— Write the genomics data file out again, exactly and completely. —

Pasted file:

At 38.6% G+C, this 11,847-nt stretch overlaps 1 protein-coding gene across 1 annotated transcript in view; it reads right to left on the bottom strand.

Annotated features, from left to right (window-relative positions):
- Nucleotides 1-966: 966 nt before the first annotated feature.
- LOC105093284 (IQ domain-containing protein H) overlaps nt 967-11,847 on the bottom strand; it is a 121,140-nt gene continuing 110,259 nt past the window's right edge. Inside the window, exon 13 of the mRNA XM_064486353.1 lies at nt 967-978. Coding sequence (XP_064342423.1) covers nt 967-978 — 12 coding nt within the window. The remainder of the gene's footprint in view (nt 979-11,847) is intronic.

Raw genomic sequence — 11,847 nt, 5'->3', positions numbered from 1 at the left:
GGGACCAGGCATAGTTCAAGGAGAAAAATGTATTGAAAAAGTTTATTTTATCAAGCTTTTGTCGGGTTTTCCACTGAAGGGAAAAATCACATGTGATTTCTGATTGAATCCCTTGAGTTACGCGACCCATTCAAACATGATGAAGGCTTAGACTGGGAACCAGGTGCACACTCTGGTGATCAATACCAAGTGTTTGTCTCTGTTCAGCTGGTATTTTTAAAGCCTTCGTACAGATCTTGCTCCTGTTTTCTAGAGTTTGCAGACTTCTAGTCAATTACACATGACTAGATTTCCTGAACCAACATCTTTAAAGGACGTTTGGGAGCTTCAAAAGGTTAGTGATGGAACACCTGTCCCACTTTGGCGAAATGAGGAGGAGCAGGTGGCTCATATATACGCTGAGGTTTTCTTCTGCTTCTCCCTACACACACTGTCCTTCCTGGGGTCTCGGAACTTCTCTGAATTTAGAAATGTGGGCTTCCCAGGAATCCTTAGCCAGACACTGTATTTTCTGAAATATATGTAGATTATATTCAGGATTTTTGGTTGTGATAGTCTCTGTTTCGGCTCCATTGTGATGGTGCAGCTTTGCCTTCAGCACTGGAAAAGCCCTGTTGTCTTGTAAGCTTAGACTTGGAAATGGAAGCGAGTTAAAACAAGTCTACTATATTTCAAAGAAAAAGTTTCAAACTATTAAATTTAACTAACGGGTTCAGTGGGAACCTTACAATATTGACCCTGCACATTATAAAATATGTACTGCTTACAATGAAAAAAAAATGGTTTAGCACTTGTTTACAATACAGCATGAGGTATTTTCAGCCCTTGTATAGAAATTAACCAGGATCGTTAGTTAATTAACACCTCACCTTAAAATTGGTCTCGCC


At 38.6% G+C, this 11,847-nt stretch overlaps 1 protein-coding gene across 1 annotated transcript in view; it reads right to left on the bottom strand.

Annotated features, from left to right (window-relative positions):
- Nucleotides 1-966: 966 nt before the first annotated feature.
- LOC105093284 (IQ domain-containing protein H) overlaps nt 967-11,847 on the bottom strand; it is a 121,140-nt gene continuing 110,259 nt past the window's right edge. Inside the window, exon 13 of the mRNA XM_064486353.1 lies at nt 967-978. Coding sequence (XP_064342423.1) covers nt 967-978 — 12 coding nt within the window. The remainder of the gene's footprint in view (nt 979-11,847) is intronic.

Raw genomic sequence — 11,847 nt, 5'->3', positions numbered from 1 at the left:
GGGACCAGGCATAGTTCAAGGAGAAAAATGTATTGAAAAAGTTTATTTTATCAAGCTTTTGTCGGGTTTTCCACTGAAGGGAAAAATCACATGTGATTTCTGATTGAATCCCTTGAGTTACGCGACCCATTCAAACATGATGAAGGCTTAGACTGGGAACCAGGTGCACACTCTGGTGATCAATACCAAGTGTTTGTCTCTGTTCAGCTGGTATTTTTAAAGCCTTCGTACAGATCTTGCTCCTGTTTTCTAGAGTTTGCAGACTTCTAGTCAATTACACATGACTAGATTTCCTGAACCAACATCTTTAAAGGACGTTTGGGAGCTTCAAAAGGTTAGTGATGGAACACCTGTCCCACTTTGGCGAAATGAGGAGGAGCAGGTGGCTCATATATACGCTGAGGTTTTCTTCTGCTTCTCCCTACACACACTGTCCTTCCTGGGGTCTCGGAACTTCTCTGAATTTAGAAATGTGGGCTTCCCAGGAATCCTTAGCCAGACACTGTATTTTCTGAAATATATGTAGATTATATTCAGGATTTTTGGTTGTGATAGTCTCTGTTTCGGCTCCATTGTGATGGTGCAGCTTTGCCTTCAGCACTGGAAAAGCCCTGTTGTCTTGTAAGCTTAGACTTGGAAATGGAAGCGAGTTAAAACAAGTCTACTATATTTCAAAGAAAAAGTTTCAAACTATTAAATTTAACTAACGGGTTCAGTGGGAACCTTACAATATTGACCCTGCACATTATAAAATATGTACTGCTTACAATGAAAAAAAAATGGTTTAGCACTTGTTTACAATACAGCATGAGGTATTTTCAGCCCTTGTATAGAAATTAACCAGGATCGTTAGTTAATTAACACCTCACCTTAAAATTGGTCTCGCC